Nothing is as it seems.
Whilst this description is often an apt summation of Inside No.9, from time to time the above notion doesn’t so much describe an episode, but rather seeps deep into the meat of the work, infecting every moment, performance and musical cue. In a similar vein to episodes like ‘To Have and to Hold’ and ‘The Twelve Days of Christine’, Lip Service is an episode of the series that leaves the viewer breathless and shocked as the credits roll and the real story is laid bare.
And like the very best of the mystery genre, there are no shortcuts or cheats in Inside No.9; the story makes perfect sense both at the time and in the aftermath, however it is only with hindsight can one truly trace the real narrative.
Although it should be standard with the show, this is an episode that should really be experienced without any forewarning of what’s coming, so stop reading now as **mild spoilers** may follow.
Taking centre-stage this week is Steve Pemberton’s Felix, a desperate man convinced that his wife may be having an affair with her hunky boss Dimitri. Hiring expert lip reader Iris (the chameleon-like Sian Clifford), they hire a seedy hotel room across the street from his wife’s business meeting to get to the bottom of what is really going on. What unspools before us is a story within a story within a story, where no simple act is what it appears to be and no line of dialogue can be read at face value.
Pemberton cuts a rather pathetic and solitary figure as Felix, at once seizing the audiences pity as a sad-sack husband at the end of his tether. Reminiscent of his performance in the pitch black ‘To Have and to Hold’, Pemberton’s character goes through a range of changes in the eyes of the audience, with the episode’s haunting piano soundtrack hinting that a darker truth may be lurking below the surface. Steve is an actor as adept at playing the everyman as he is at embodying truly monstrous creations, and with that in mind the episode plays with our expectations of where the story is going.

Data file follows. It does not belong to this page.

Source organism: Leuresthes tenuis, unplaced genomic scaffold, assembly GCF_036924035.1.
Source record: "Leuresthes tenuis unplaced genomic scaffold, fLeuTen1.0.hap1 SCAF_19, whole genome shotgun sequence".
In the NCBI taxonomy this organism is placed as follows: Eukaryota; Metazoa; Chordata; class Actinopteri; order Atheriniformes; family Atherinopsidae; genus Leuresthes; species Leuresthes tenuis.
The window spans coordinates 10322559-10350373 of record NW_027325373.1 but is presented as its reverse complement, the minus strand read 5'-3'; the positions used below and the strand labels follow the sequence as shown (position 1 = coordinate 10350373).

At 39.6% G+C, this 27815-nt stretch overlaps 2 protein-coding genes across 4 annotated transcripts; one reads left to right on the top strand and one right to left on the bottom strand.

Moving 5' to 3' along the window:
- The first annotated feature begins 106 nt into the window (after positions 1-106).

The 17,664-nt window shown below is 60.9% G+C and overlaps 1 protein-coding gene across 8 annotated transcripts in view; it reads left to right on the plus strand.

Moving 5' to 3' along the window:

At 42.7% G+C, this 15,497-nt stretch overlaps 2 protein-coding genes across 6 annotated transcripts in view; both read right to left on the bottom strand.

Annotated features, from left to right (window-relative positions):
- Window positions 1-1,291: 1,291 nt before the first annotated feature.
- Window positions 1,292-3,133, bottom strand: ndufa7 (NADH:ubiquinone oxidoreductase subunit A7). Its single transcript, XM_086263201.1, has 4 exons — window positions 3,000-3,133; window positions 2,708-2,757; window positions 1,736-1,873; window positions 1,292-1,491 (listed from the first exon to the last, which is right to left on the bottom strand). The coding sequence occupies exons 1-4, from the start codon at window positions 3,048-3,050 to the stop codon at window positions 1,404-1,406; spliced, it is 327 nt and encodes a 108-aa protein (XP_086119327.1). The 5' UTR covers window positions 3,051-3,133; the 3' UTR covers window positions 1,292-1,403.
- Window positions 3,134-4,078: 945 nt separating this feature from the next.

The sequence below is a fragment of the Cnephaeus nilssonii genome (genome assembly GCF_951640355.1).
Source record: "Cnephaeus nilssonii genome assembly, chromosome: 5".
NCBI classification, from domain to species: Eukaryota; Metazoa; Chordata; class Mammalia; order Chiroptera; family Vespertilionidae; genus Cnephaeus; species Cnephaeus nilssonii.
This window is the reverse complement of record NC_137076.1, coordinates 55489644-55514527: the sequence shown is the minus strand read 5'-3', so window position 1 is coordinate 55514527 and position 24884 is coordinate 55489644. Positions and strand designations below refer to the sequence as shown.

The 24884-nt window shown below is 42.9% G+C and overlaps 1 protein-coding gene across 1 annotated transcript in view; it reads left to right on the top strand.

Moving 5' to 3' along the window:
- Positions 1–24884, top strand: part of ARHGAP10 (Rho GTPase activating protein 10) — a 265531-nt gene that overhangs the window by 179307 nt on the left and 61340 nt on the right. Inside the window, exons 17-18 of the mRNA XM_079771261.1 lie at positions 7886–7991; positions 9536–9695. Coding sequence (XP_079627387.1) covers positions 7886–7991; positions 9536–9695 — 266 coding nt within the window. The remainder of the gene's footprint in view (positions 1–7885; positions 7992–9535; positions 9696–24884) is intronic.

Sian Clifford (Fleabag) is a welcome addition to any show, and her turn here as the mousy Iris is pitched incredibly well with some slightly clichéd affectations. Whilst nabbing some of the episode’s funniest lines with misread lips the cause for much confusion, (“You deserve a penis. Happiness?”) Clifford’s odd mannerisms and every movement prove to be utterly compelling. Her chemistry with Pemberton adds a sweet, possibly romantic subplot that provides yet another layer of narrative deception to proceedings. It is another performance that, on second viewing, reveals so much about the real story playing out before us.
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For an episode that manages at times to be touching, sinister and genuinely shocking, ‘Lip Service’ also manages to pack in some wonderfully funny dialogue and a Reece Shearsmith performance that feels like it might have wondered in from another show entirely. As the officious German hotel owner (with an accent to rival his insane Italian in ‘Wuthering Heist’) Reece provides some levity to break up the moments of poignancy that our main duo encounter as they work to get to the truth.
And the truth, as it turns out, is a very difficult thing to pin down. Inside No.9 is often unfairly judged on “the twist”, but ‘Lip Service’ is an episode intended to play into this trope. Just when we are recovering from an early rug-pull, Shearsmith and Pemberton begin to hint at the unseen intricacies of the plot hiding in plain sight. It’s like watching two master-craftsmen unveil a series of Russian dolls; each movement of the plot more intricately designed than the last, until eventually we arrive at a conclusion that flips the mood, tone, and even the genre of the piece.
The final moments of the episode play out over a TV News Broadcast as a sinister and mournful epilogue, allowing us just enough time to piece together what we have seen before a familiar face glares back at us from the cameras recording proceedings.
The strongest episode of the season so far, ‘Lip Service’ will have you reaching for the remote for a repeat viewing the minute the credits roll.
By: Hugh McStay
Catch up with new Inside No. 9 episodes on BBC iPlayer